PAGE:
Just let that sink in for a minute.
For an individual or group determined to interfere in our elections, it would be a simple matter to pick up some used machines to experiment on.
Brian Varner explained that he didn’t even have to go to the dark web to find voting machines. He was able to purchase two on eBay for $100 each. “Surely, I thought, these machines would have strict guidelines for lifecycle control like other sensitive equipment, like medical devices,” he said. “I was wrong. I was able to purchase a pair of direct-recording electronic voting machines and have them delivered to my home in just a few days. I did this again just a few months ago. Alarmingly, they are still available to buy online.”
Varner said it was ridiculously simple to get into the machines once they were in his possession. The tamper-proof screws didn’t work and, shockingly, the hard drives hadn’t been wiped. “The information I found on the drives, including candidates, precincts, and the number of votes cast on the machine, were not encrypted,” he said. “Worse, the ‘Property Of’ government labels were still attached, meaning someone had sold government property filled with voter information and location data online, at a low cost, with no consequences. It would be the equivalent of buying a surplus police car with the logos still on it.”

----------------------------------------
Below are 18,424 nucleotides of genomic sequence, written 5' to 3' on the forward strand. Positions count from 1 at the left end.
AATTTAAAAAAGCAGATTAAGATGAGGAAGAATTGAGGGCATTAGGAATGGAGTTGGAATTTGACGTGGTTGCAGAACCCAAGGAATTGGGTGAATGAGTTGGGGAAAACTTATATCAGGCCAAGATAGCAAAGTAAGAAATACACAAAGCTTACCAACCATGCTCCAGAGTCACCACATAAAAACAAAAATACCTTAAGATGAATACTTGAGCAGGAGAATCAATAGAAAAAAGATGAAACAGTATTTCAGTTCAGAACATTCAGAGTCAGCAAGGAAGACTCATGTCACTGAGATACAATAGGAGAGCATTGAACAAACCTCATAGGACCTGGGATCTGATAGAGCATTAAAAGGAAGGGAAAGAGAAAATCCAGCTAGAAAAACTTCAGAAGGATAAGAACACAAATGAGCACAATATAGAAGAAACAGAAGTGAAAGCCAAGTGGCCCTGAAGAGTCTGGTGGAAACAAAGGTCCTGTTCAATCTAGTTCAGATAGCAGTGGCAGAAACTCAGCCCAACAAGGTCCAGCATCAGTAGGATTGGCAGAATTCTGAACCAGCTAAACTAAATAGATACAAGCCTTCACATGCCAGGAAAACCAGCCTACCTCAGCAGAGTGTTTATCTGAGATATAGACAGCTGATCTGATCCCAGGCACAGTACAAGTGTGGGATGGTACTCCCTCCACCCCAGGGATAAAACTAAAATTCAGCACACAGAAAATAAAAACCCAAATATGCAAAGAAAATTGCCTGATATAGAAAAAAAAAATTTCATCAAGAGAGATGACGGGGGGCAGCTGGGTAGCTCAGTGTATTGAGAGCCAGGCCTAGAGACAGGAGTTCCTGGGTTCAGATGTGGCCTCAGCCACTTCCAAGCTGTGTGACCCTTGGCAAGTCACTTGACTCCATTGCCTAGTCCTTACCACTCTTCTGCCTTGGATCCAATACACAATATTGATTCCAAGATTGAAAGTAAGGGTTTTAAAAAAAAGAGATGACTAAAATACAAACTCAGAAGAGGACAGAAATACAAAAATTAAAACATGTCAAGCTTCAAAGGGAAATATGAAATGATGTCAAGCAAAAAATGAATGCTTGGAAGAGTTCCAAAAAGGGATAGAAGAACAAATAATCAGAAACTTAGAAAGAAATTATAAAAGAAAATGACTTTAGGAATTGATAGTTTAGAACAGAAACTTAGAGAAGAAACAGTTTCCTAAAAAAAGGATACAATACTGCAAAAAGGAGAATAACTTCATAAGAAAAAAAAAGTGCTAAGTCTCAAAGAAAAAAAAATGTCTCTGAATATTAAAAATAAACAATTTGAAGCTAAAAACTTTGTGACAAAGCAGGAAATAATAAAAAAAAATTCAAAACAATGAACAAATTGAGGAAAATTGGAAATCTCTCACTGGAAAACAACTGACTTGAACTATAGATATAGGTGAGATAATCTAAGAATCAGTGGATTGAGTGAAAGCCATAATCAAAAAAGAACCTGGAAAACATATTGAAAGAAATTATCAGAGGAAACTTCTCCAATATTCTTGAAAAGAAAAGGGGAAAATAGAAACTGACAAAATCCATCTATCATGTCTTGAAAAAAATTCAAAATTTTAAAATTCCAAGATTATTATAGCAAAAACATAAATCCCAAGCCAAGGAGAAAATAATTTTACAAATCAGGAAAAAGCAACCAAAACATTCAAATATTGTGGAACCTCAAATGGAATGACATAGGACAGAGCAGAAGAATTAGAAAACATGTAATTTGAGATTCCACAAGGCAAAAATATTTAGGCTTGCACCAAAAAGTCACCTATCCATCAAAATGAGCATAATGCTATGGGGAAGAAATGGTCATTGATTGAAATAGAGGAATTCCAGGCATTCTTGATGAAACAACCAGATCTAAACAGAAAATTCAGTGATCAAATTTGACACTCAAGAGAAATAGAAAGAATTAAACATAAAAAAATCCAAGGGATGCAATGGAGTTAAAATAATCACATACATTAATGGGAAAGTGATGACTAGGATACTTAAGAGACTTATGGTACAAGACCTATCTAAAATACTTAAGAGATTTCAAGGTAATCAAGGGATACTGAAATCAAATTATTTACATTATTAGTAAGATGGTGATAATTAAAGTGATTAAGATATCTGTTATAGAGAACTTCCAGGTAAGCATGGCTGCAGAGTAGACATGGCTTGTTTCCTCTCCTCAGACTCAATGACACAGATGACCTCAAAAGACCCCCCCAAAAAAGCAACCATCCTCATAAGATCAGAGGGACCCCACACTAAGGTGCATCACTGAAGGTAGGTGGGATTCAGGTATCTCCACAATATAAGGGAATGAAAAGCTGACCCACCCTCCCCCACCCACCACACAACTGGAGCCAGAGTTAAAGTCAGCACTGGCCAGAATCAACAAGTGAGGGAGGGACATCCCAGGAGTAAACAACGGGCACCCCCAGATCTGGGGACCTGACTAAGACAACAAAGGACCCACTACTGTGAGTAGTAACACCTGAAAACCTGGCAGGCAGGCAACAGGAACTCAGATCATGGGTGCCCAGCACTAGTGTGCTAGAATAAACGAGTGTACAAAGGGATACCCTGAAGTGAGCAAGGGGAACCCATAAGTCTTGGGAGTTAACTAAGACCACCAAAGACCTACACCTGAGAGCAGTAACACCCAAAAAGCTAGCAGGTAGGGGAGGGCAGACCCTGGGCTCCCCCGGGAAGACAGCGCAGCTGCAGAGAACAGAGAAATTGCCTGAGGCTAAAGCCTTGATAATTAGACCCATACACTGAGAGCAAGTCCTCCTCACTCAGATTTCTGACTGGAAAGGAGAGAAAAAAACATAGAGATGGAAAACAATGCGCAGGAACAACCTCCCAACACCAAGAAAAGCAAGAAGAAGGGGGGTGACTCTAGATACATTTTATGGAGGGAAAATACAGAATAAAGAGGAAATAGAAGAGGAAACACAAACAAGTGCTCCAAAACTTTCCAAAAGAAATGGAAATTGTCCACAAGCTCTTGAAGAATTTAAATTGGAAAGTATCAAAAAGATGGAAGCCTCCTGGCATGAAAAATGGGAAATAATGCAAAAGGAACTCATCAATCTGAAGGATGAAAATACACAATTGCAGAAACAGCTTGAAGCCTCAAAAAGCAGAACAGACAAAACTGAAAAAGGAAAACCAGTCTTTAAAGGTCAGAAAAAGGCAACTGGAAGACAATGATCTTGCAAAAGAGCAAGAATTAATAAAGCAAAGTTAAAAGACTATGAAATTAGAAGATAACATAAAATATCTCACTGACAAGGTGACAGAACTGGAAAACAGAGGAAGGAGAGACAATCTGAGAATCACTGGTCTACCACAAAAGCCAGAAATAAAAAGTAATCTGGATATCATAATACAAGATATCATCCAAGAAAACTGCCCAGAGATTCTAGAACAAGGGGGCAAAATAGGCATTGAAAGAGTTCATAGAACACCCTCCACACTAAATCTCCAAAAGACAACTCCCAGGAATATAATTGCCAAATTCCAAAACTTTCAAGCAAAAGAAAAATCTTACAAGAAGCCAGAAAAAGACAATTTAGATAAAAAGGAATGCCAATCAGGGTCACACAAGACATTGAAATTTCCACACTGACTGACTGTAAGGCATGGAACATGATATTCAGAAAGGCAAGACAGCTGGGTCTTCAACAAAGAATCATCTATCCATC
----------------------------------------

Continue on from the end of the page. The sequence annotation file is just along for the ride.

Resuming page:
Varner, a security researcher at Symantec, undertook the experiment to search for vulnerabilities in our voting system. And boy did he find them.
“Within hours,” he said, “I was able to change the candidates’ names to be that of anyone I wanted” on a machine used in the 2012 election. “When the machine printed out the official record for the votes that were cast, it showed that the candidate’s name I invented had received the most votes on that particular machine.”
He then examined a machine used in the 2016 election, hoping to find that security had been beefed up in the four years between elections. Instead, he found the systems “are running Windows CE and have USB ports, along with other components, that make them even easier to exploit than the older ones.”
Varner pointed to a recent report on voting machine vulnerabilities that concluded that someone would need to have physical access to the machine in order to exploit it, an assessment with which he concurs. “When I reverse-engineered voting machines in 2016, I noticed that they were using a smart card as a means of authenticating a user and allowing them to vote. There are many documented liabilities in certain types of smart cards that are used, from Satellite receiver cards to bank chip cards. By using a $15 palm-sized device, my team was able to exploit a smart chip card, allowing us to vote multiple times,” he wrote.